Do my feelings matter?
Some would argue yes, and in many cases they do, but what about when they are managed by damaged emotions, do they still matter?
Have you ever felt so discouraged, so fed up, so angry and frustrated all at the same time? The hopelessness of discouragement met with the frustration of trying and a determination not to give up? For me, some days really are like that, being stuck between a rock and a hard place.
When faced with such emotions, do my feelings matter?
Blow after blow, each designed to take you out, wear you down, strip you of what little motivation you used to get up and attack the obstacle that has just set you back yet another 100 steps. The kind of disappointment that leaves you so hopeless you want to give up but you can’t because of the anger and even more frustration that comes with giving up. You want to give in due to discouragement but you can’t due to the heavier bought of discouragement you will face from giving in and giving up.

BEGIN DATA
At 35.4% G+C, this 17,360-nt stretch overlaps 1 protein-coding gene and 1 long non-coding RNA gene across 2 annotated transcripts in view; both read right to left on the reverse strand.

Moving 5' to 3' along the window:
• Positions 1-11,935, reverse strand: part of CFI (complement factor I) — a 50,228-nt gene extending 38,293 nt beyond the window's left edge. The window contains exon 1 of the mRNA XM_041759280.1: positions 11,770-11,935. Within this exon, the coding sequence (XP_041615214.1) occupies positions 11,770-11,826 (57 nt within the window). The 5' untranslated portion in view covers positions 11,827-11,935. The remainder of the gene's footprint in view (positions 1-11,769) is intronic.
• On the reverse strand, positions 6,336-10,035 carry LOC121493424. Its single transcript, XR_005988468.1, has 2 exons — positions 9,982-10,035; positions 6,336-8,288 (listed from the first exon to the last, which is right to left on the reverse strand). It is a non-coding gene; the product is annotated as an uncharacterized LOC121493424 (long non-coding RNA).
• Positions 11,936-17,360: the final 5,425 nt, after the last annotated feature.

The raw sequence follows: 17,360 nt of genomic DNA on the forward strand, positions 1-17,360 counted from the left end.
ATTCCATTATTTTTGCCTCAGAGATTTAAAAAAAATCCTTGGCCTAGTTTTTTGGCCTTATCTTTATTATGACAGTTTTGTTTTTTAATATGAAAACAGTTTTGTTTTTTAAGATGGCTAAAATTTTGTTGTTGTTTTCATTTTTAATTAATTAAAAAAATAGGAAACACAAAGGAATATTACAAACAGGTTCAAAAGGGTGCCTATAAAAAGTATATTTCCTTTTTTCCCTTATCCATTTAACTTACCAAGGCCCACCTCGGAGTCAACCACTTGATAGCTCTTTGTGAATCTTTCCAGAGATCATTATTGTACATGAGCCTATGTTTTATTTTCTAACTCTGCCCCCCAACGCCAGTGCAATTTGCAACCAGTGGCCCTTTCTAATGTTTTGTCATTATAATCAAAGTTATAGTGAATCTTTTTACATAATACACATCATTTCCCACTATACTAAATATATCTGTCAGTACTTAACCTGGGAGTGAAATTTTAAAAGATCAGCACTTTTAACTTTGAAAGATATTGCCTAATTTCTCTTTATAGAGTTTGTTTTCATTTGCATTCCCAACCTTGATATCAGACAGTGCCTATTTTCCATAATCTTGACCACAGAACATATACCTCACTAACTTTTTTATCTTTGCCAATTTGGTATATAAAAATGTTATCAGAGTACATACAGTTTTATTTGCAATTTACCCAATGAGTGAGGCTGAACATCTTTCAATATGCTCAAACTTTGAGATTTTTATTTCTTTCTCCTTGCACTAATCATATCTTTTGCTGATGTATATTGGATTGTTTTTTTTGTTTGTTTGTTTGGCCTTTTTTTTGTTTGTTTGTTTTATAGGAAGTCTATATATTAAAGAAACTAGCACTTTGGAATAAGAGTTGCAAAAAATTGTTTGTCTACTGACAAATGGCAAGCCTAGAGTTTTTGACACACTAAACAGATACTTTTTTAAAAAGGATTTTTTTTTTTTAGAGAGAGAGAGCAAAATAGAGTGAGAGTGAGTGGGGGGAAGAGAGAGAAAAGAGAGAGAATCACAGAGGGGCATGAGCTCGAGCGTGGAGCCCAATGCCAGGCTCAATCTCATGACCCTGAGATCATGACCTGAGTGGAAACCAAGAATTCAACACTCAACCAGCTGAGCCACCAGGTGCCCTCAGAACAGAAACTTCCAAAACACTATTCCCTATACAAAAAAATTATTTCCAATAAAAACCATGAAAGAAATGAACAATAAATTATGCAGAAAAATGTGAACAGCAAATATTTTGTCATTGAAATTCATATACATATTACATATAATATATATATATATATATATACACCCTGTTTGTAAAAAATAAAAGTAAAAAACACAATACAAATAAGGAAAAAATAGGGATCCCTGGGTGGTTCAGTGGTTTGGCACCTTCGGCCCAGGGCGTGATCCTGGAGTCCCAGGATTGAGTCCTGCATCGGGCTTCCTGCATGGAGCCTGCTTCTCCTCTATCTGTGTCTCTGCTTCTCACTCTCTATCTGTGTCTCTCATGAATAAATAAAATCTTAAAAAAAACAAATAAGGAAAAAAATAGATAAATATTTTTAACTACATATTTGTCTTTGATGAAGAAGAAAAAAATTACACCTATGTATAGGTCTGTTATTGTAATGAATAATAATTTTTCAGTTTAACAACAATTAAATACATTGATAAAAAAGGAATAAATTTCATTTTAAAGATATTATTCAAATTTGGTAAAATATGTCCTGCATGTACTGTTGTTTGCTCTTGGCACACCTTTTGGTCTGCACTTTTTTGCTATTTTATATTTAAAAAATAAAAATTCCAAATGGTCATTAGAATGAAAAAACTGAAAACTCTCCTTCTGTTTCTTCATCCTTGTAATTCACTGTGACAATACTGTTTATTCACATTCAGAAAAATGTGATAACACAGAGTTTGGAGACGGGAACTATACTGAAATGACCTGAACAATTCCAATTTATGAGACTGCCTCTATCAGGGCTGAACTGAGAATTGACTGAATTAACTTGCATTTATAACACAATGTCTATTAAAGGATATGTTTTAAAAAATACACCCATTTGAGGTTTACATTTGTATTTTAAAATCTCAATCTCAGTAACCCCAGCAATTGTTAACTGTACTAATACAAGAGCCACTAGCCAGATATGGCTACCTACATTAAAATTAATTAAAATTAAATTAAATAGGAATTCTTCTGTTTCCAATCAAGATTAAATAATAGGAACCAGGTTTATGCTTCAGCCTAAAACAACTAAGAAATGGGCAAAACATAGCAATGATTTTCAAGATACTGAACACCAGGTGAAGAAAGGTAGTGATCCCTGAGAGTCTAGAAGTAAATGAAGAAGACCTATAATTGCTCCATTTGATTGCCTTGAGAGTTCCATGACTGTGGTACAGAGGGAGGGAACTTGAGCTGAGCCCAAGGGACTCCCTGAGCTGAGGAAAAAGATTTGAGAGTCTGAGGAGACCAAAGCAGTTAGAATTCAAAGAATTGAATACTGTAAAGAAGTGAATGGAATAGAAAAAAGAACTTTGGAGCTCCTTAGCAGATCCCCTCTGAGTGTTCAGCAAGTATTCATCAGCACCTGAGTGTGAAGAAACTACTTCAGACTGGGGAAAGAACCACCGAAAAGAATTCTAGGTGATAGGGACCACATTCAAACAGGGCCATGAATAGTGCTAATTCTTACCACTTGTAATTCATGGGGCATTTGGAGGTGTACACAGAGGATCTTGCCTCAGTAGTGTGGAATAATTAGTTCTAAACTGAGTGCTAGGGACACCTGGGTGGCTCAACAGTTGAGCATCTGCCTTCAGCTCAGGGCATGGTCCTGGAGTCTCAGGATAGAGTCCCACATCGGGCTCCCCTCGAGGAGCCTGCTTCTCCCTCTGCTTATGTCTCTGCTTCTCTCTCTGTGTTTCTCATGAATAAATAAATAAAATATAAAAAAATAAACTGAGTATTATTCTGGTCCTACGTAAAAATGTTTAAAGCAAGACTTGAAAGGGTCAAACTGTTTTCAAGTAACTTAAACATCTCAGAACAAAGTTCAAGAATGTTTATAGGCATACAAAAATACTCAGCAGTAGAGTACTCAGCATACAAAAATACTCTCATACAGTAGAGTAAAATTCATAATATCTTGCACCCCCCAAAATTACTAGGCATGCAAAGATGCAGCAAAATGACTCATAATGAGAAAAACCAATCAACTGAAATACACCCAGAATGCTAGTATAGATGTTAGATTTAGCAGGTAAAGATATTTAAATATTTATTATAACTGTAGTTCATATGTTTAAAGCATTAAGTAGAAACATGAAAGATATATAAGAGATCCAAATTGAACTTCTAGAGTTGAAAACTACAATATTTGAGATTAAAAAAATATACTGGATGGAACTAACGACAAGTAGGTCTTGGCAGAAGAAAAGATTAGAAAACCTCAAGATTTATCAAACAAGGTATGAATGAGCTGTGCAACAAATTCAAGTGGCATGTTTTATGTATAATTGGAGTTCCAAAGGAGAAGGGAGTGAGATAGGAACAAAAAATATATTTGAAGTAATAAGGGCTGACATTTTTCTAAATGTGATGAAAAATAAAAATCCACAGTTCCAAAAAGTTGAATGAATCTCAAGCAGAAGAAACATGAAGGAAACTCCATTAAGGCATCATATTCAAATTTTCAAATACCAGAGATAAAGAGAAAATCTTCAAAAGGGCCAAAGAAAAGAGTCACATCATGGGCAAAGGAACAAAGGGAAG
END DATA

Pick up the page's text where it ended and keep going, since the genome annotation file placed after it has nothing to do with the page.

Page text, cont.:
When faced with such emotions, do my feelings matter?
Sounds like an impossible situation and one I was recently facing. I had used up all my motivated, “you ain’t gonna keep me down” chat, all my “I can do all things through Christ who strengthens me” pep talk. I had even been comforted and encouraged by dear loved ones. Heck, I had just returned from hosting an amazing youth retreat which impacted the lives of so many young people and yet here I was feeling discouraged and outraged at the emotional heaviness that came with such feelings.